Johnson, Biden discuss ‘deepening alliance’: PM’s office

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British newspapers reported that Prime Minister Boris Johnson was the first European leader to receive a call from US President Joe Biden. DOWNING STREET

Boris Johnson and Joe Biden on January 23 vowed to deepen ties and cooperate on tackling climate change in their first conversation since the US president’s inauguration, the British prime minister’s office said.

Johnson congratulated Biden on his inauguration and “the two leaders looked forward to deepening the close alliance between our nations”, said the statement from Downing Street.

British newspapers reported that Johnson was the first European leader to receive a call from Biden, who earlier spoke to Mexican and Canadian counterparts.

The right-wing Sunday Telegraph reported that Johnson was the first leader outside of North America to speak to Biden “after his scheduled call was brought forward two days in what will be seen as a major boost for the special relationship between the UK and US”.

Biden on January 22 spoke to Canadian Prime Minister Justin Trudeau in his first call to a foreign leader.

The White House in a readout of the call said Biden “conveyed his intention to strengthen the special relationship between our countries” and also “noted the importance of cooperation, including through multilateral organisations, on shared challenges”.

Johnson tweeted a picture of himself in shirt-sleeves laughing as he spoke on the phone. “Great to speak to President @JoeBiden this evening,” he wrote.

The conversation appeared aimed at warming frosty relations after Biden in 2019 described Johnson as a “physical and emotional clone” of Donald Trump, his predecessor as US president.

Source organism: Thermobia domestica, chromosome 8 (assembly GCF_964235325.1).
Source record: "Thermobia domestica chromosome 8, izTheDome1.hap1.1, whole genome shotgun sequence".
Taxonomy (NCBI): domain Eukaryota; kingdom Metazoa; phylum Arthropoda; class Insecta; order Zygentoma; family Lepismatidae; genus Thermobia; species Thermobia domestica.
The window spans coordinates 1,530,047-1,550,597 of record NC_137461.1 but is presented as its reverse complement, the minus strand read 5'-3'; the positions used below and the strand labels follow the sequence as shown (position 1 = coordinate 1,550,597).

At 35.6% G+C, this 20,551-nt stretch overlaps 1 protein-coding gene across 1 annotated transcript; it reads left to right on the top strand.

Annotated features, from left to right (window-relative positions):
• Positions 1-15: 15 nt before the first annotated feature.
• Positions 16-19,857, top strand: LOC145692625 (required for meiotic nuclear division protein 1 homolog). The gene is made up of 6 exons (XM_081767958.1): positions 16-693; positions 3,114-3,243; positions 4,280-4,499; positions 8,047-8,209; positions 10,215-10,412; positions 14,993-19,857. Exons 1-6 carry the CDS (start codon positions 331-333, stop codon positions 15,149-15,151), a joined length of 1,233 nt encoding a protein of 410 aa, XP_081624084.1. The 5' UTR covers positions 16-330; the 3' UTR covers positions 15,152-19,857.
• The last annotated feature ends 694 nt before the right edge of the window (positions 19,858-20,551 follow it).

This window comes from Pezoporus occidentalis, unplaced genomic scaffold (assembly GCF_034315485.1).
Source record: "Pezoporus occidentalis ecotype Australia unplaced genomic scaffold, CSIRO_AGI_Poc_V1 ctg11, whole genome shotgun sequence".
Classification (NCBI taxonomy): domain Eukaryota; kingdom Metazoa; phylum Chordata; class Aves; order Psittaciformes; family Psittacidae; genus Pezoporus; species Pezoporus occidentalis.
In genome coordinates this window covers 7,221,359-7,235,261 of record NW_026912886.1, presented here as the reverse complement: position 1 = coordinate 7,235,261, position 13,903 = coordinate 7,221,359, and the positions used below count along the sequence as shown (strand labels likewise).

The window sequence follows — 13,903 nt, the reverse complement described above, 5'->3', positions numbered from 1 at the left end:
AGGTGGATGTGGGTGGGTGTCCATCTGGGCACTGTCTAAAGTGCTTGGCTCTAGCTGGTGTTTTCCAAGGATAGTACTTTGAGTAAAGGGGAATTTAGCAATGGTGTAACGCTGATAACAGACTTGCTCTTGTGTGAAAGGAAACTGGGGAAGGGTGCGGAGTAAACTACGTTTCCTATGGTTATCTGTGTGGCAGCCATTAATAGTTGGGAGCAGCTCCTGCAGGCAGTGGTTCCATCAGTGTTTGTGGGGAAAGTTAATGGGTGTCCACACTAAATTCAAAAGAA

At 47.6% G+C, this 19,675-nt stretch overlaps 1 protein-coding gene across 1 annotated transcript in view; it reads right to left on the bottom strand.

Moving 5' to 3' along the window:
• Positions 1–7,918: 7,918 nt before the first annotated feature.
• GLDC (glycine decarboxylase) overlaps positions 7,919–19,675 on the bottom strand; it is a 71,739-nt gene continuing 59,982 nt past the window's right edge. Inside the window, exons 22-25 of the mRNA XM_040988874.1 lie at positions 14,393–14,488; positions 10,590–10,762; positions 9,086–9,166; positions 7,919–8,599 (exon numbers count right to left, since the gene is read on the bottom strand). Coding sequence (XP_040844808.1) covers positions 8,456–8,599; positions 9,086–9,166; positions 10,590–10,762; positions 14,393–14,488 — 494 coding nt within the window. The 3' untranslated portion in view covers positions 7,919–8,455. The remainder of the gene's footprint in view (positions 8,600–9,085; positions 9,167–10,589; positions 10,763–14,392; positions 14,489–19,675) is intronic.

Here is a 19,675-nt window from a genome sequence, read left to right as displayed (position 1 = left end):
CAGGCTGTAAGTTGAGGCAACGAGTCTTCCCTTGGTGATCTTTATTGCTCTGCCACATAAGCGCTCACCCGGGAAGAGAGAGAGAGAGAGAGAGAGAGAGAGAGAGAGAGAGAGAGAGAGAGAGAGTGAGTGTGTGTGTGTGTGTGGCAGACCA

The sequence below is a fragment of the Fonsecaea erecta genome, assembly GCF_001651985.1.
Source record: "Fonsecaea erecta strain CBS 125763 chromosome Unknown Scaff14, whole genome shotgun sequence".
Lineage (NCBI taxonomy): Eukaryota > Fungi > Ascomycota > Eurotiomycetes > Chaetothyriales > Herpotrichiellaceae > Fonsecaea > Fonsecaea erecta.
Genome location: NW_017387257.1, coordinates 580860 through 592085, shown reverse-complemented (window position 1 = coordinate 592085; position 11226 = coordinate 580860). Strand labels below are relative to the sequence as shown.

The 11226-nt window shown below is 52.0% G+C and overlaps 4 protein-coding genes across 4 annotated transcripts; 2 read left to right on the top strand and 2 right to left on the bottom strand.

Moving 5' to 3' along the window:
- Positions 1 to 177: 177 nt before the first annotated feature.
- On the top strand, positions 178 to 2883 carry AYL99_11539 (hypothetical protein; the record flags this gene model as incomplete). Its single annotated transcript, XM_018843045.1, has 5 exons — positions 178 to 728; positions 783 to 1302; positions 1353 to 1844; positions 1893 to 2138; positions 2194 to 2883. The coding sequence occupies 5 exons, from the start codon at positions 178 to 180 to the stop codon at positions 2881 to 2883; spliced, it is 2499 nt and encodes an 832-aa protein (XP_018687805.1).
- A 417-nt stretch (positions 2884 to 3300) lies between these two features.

Biden has also been critical of Johnson’s Brexit policy, but the Downing Street statement said the leaders “discussed the benefits of a potential free trade deal between our two countries”.

Johnson said he intended to resolve current trade issues “as soon as possible”.

Biden, who has Irish roots, had warned ahead of his election that if Brexit damaged the 1998 Good Friday Agreement he would not consent to a trade deal. That agreement ended 30 years of violence in Northern Ireland.

Johnson praised Biden for swiftly reversing policy decisions made by his predecessor.

He “warmly welcomed” Biden’s decision to put the US back into the Paris climate accord and “rejoin the World Health Organisation”. The prime minister also praised Biden’s commitment to reach net zero emissions by 2050.

Shared challenges

The leaders said they hoped to meet soon and would work together on the UN’s global climate change summit to be held in Scotland in November.

The White House said shared challenges would include “combating climate change, containing Covid-19, and ensuring global health security” and that Biden intended to “revitalise transatlantic ties, underscoring the critical role of NATO to our collective defence and shared values”.